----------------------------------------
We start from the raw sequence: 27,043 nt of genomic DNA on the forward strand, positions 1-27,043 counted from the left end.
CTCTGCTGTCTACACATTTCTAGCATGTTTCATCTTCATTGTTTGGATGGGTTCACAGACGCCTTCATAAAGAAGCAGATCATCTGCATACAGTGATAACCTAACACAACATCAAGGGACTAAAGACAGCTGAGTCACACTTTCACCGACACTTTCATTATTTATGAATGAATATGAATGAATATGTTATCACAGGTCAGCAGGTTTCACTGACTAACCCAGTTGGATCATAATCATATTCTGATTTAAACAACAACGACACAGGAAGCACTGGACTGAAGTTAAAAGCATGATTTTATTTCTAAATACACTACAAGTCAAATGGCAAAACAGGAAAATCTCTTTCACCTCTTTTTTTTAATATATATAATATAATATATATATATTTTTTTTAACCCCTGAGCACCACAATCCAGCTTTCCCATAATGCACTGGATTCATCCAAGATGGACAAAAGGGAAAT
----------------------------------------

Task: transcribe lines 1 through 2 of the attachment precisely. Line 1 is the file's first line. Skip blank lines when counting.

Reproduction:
We start from the raw sequence: 27,043 nt of genomic DNA on the forward strand, positions 1-27,043 counted from the left end.
CTCTGCTGTCTACACATTTCTAGCATGTTTCATCTTCATTGTTTGGATGGGTTCACAGACGCCTTCATAAAGAAGCAGATCATCTGCATACAGTGATAACCTAACACAACATCAAGGGACTAAAGACAGCTGAGTCACACTTTCACCGACACTTTCATTATTTATGAATGAATATGAATGAATATGTTATCACAGGTCAGCAGGTTTCACTGACTAACCCAGTTGGATCATAATCATATTCTGATTTAAACAACAACGACACAGGAAGCACTGGACTGAAGTTAAAAGCATGATTTTATTTCTAAATACACTACAAGTCAAATGGCAAAACAGGAAAATCTCTTTCACCTCTTTTTTTTAATATATATAATATAATATATATATATTTTTTTTAACCCCTGAGCACCACAATCCAGCTTTCCCATAATGCACTGGATTCATCCAAGATGGACAAAAGGGAAAT